Purchase and use only pasteurized container mix or potting mix. Commercial growers often treat potting soil with heat or steam before using it; this will kill flies and the algae and microorganisms they feed on. Home gardeners can solarize soil:
See the Pest Note: Soil Solarization for details. Store pasteurized potting soil off the ground and in closed containers to prevent it from becoming infested before use.
In home situations where fungus gnat adults are a nuisance, it may be possible to reduce the problem by using sticky traps available at retail nursery and garden centers. Yellow sticky traps can be cut into smaller squares, attached to wooden skewers or sticks and placed in pots to trap adults. Also, raw potato chunks placed in the soil are very attractive to fungus gnat larvae. These may be used not only to check pots for larvae but also to trap them away from plant roots. After a few days in a pot, remove infested chunks, dispose of them, and replace with fresh ones.
Three commercially available biological control agents can be purchased to control fungus gnats in pots or container media (Table 1). These include Steinernema nematodes, Hypoaspis predatory mites, and the biological insecticide Bacillus thuringiensis subspecies israelensis (Bti). Several Bti products (Mosquito Bits, Gnatrol) are readily available in retail nurseries and garden centers, so these products may be the most convenient for home gardeners to use. Bti does not reproduce or persist indoors, so infestations in potting media might require repeated applications at about five-day intervals to provide control. Nematodes and Hypoaspis mites must be mail-ordered and are live and perishable products, requiring immediate application. Nematodes can provide relatively long-term control of fungus gnat larvae, and they can be self-reproducing after several inoculative applications to establish their populations. Steinernema feltiae is more effective against fungus gnats than other commercially available nematode species. Mix Bti or nematodes with water, and apply as a soil drench, or spray onto media using a hand-pump spray bottle or other spray equipment, following label directions.
Several natural enemies help to manage fungus gnat populations in outdoor systems, such as landscapes and gardens, and indoors in greenhouses and conservatories, including the predatory hunter flies, Coenosia spp. These flies catch and consume adult fungus gnats in mid-air, and prey on fungus gnat larvae in soil while developing as larvae themselves. Conserve these and other natural enemies by avoiding broad-spectrum insecticide applications.
Insecticides are rarely warranted to control these flies in and around homes. However, if you do apply an insecticide for fungus gnats, consider using Bti or Steinernema feltiae nematodes to control the larvae; see the section Biological Control for more information.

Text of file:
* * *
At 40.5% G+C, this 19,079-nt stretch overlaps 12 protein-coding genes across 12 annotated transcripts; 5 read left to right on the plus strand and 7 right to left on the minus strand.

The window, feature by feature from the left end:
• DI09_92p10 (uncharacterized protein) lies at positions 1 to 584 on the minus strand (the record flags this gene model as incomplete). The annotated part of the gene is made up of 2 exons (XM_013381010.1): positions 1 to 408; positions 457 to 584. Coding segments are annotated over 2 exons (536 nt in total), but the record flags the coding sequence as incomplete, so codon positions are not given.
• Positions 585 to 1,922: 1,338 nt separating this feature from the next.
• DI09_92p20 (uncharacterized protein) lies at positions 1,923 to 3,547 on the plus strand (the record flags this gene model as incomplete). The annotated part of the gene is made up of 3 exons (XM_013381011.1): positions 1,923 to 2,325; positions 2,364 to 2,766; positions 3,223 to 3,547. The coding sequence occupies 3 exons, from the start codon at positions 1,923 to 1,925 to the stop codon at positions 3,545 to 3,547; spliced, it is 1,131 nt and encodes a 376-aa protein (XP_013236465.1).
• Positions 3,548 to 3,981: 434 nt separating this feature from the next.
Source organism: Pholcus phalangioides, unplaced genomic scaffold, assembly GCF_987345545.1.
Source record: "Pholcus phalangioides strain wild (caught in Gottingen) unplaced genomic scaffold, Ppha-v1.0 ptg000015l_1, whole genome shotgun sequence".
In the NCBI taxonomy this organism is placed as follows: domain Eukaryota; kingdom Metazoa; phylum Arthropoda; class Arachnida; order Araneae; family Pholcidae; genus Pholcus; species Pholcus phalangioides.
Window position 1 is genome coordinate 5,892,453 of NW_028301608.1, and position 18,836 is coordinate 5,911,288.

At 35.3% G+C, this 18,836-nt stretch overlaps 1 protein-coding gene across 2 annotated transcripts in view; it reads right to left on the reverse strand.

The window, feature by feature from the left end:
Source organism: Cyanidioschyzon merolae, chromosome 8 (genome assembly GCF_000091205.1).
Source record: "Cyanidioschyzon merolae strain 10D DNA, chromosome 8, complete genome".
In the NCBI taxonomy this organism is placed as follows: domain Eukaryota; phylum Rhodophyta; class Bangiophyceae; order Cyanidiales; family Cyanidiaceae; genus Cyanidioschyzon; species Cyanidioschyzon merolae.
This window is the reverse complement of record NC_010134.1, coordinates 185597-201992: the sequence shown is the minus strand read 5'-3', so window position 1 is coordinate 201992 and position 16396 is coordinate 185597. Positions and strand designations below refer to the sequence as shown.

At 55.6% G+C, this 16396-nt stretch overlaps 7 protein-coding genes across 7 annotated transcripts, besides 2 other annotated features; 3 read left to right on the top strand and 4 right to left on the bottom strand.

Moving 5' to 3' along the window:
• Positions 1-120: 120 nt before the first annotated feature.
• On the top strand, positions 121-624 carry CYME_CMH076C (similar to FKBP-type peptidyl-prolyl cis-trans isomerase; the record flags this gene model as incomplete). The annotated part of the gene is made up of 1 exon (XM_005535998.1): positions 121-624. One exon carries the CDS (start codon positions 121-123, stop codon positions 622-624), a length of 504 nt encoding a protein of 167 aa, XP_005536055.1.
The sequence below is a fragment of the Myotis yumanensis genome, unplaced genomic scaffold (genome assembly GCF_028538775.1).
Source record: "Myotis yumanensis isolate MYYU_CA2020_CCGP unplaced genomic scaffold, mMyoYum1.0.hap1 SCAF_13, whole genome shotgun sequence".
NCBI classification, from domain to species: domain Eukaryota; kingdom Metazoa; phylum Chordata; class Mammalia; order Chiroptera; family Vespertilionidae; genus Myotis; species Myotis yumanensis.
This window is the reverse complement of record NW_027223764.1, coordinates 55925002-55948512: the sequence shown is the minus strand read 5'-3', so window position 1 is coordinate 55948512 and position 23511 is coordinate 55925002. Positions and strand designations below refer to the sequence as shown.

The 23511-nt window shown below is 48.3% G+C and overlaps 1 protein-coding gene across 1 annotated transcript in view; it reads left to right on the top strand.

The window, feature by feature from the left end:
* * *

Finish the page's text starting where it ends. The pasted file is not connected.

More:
If Bti or nematodes aren’t available and high populations are intolerable, pyrethrins or a pyrethroid insecticide may provide temporary, fast-acting control. Spray the surface of potting soil and plant parts where adults typically rest. Do not aerially fog indoors or attempt to spray adult gnats in flight. Be sure the product is labeled for your particular use (e.g., for "house plants") and read and follow the product's directions.
Pyrethrins have low toxicity to people and pets and are the active ingredients in the botanical pyrethrum, which is derived from flowers of certain chrysanthemums. Many products include a petroleum-derived synergist (piperonyl butoxide, or PBO) to increase pyrethrum effectiveness. Pyrethroids (e.g., bifenthrin, permethrin) are synthesized from petroleum to be chemically similar to pyrethrins; they often are more effective and persistent but are more toxic to beneficial insects. When using these products on houseplants or interiorscape containers, if possible move plants outdoors for treatment as a precaution, and wait about a day after applying the chemical before bringing them back inside.
For information on managing fungus gnats in commercial flower, nursery or greenhouse operations, see the UC IPM Pest Management Guidelines: Floriculture and Ornamental Nurseries and the book Integrated Pest Management for Floriculture and Nurseries.
Dreistadt, S. H. 2001 Pest Note: Fungus Gnats, Shore Flies, Moth Flies and March Flies. Oakland: Univ. Calif. Div. Agric. Nat. Res. Publ. 7448.
Cloyd, R. A. 2010. Fungus gnat management in greenhouses and nurseries . Kansas State University Agricultural Experiment Station and Cooperative Extension Service. Publication MF-2937:
Dreistadt, S. H. rev. 1986. Fungus Gnats and March Flies. Oakland: Univ. Calif. Div. Agric. Nat. Res. Publ. 7051.
Dreistadt, S. H., J. K. Clark, and M. L. Flint. 2001. Integrated Pest Management for Floriculture and Nurseries. Oakland: Univ. Calif. Agric. Nat. Res. Publ. 3402.
Harris, M. A., R. D. Oetting, and W. A. Gardner. 1995. Use of entomopathogenic nematodes and a new monitoring technique for control of fungus gnats, Bradysia coprophila (Dipt.: Sciaridae), in floriculture. Biological Control 5:412-418.
UC IPM Pest Management Guidelines: Floriculture and Ornamental Nurseries. Oakland: Univ. Calif. Agric. Nat. Res. Publ. 3392.
Nielsen, G. R. 1997. Fungus Gnats. Department of Plant and Soil Science, University of Vermont Extension. Publication EL 50:
Stapleton, J.J.; C.A. Wilen, and R.H. Molinar. Pest Notes: Soil Solarization. Oakland: Univ. Calif. Agric. Nat. Res. Publ. 7441.
Wright, E. M., and R. J. Chambers. 1994. The biology of the predatory mite Hypoaspis miles (Acari: Laelapidae), a potential biological control agent of Bradysia paupera (Dipt.: Sciaridae). Entomophaga 39:225-235.
Pest Notes: Fungus Gnats
Produced by University of California Statewide IPM Program